Irretrievable breakdown of Marriage as a ground of Divorce
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Section 13 as it speaks does not includes irretrievable breakdown of marriage as a ground to sever the marital tie. However, the decision of Supreme Court and High Court in arriving at the conclusion as regards irretrievable breakdown of marriage shows a distinct shift from the conservatism of interpreting the section strictly, to a more liberal approach in granting a divorce on the finding of irretrievable breakdown of marriage. In Naveen Kohli v. Neelu Kohli AIR 2006 for the first time Supreme Court recommended that irretrievable breakdown of marriage be made a ground of divorce.
The history of Matrimonial litigation shows that earlier a conservative approach influenced the ground on which a divorce could be granted and the approach of the apex court was to preserve the marital tie. However, in the period of time, the apex began to move towards more liberal construction towards it. Earlier the judicial thinking being staid and conservative, it was felt that the material language of enactment was to be preserved. It was thought that if the court was prone to indulge in exposition, it would result into substitution of the legislative intent.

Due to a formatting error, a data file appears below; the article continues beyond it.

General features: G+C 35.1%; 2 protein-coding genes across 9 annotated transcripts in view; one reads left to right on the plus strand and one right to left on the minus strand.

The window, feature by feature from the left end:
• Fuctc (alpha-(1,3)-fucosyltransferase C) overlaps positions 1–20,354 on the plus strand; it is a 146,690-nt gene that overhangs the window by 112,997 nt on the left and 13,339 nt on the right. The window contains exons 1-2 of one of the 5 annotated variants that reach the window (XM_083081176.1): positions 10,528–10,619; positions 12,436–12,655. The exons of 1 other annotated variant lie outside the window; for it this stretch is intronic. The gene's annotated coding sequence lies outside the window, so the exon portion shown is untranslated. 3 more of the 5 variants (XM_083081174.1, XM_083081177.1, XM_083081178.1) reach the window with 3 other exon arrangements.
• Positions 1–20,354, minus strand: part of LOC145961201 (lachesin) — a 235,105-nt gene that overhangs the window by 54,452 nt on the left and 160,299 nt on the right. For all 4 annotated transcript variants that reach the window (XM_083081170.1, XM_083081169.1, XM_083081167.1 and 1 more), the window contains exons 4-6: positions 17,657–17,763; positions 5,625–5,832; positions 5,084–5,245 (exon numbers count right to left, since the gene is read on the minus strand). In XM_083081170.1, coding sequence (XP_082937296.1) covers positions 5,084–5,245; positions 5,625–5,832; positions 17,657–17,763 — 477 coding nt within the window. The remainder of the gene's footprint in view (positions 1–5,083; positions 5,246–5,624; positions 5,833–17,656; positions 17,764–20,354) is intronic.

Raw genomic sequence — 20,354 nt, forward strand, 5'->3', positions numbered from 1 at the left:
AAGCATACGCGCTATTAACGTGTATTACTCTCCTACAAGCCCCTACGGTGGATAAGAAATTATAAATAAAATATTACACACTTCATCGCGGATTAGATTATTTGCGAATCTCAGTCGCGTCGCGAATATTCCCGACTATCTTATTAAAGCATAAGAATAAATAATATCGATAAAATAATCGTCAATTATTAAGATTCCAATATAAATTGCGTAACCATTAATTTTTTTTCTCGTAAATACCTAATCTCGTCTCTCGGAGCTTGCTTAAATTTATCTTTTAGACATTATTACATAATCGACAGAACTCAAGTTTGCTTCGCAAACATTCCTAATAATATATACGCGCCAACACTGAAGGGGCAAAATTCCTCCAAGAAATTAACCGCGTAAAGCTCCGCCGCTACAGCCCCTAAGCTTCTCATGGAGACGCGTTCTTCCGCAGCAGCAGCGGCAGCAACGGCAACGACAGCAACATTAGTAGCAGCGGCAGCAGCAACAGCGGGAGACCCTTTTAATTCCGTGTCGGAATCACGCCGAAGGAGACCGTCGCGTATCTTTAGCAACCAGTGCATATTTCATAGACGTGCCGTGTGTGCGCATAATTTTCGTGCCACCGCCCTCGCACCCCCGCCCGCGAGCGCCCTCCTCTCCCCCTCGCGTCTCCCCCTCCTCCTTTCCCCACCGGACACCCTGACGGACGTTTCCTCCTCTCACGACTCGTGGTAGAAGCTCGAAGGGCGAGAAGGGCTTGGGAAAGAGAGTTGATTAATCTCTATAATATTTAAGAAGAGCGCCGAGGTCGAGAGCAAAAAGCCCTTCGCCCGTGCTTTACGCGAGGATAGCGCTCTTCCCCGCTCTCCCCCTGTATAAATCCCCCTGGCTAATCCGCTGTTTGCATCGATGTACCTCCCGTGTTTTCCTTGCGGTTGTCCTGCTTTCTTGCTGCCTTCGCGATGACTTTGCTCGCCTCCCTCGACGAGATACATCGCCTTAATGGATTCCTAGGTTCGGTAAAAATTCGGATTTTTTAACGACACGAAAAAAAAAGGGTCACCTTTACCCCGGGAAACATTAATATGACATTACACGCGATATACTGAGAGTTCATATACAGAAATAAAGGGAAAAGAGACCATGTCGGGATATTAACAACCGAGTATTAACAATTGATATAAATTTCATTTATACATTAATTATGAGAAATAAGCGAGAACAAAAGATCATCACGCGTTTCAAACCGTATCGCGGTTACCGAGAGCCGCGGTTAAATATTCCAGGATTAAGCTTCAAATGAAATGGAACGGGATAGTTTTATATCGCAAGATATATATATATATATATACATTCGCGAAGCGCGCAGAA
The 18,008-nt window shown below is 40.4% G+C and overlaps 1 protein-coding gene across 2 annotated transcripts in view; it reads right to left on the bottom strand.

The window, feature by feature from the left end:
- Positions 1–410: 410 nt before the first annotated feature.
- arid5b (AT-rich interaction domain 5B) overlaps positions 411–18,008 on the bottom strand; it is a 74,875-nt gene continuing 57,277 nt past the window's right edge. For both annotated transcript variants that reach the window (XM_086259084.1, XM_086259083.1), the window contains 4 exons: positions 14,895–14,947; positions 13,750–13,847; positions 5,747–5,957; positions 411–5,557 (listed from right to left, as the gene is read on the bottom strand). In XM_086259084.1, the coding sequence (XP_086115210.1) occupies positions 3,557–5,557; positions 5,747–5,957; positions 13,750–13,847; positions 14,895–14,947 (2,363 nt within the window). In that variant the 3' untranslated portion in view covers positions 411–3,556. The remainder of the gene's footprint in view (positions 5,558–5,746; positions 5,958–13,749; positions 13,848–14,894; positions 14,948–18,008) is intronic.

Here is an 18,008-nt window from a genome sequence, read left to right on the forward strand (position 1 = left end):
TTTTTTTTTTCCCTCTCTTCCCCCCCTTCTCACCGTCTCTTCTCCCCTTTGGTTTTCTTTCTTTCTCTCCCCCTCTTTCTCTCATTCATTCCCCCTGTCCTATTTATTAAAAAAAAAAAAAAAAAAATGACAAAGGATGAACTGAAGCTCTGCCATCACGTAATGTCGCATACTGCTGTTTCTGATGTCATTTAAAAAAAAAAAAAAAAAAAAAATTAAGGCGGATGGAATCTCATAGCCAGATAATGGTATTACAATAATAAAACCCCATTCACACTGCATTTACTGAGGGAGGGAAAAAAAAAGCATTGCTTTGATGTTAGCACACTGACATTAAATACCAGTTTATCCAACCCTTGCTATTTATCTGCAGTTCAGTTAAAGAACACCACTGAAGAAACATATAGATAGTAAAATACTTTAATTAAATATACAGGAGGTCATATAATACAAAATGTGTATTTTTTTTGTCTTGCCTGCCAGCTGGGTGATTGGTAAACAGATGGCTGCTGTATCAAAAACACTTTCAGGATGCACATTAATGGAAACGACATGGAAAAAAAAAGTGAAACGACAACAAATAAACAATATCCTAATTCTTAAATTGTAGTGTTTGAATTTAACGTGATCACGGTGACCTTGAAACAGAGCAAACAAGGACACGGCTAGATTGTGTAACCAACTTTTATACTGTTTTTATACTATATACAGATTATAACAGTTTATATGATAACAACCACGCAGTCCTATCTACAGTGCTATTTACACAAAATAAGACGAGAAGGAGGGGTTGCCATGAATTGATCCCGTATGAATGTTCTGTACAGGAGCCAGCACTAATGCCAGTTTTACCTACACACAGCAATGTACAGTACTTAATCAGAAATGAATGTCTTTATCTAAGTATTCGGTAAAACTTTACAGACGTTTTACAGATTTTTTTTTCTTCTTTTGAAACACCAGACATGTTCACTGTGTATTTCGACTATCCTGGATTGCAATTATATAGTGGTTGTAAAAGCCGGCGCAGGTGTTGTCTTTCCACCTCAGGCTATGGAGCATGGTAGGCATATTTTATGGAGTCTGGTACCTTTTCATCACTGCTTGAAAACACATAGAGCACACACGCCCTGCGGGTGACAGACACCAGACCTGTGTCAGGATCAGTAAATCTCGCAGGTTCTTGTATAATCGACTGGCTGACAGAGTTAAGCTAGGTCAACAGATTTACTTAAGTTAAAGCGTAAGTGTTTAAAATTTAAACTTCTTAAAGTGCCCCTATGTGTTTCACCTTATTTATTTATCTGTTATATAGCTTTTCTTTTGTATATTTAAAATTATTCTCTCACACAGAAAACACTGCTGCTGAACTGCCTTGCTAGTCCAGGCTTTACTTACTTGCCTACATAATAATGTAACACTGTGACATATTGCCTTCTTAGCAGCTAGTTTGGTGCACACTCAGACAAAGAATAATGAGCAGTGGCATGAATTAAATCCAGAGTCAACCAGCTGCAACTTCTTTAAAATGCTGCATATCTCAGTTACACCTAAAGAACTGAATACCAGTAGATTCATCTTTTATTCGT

The recent development in the decision of the Supreme Court in Naveen Kohli is a shift towards a most realistic approach as is evident from its observation;
“Once the marriage has broken down beyond repair, it would be unrealistic for the law not to take notice of the fact and it would be harmful to the society and the interest of the parties. By refusing to sever the marital tie the law in such case does not sever the sanctity of the marriage, on the contrary it shows scant regard for the feelings and emotions of the parties. The law connot turn a blind eye to such situation, nor can it decline to give adequate response to the necessities arising there from.”
The liberal approach of the Court draws it essence with great erudition and reminiscent of the words of Roscoe Pound in his treatise The Ideal Element in Law where it was mentioned;
“the law must be stable and yet cannot stand still. Hence, all thinking about law has struggled to reconcile the conflicting demands of the need of stability and the need of change.”
Again the attention shall be drawn to the fact that the Marriage Laws (Amendment) Bill, 2010 was introduced in Parliament which seeks to amend the Hindu Marriage Act, 1955 and the Special Marriage Act, 1954 to provide therein ‘irretrievable breakdown of marriage’ as a ground of divorce taken the fact that a decree of divorce, as a rule, operates from the moment it is pronounced. However, the bill is yet to become the law.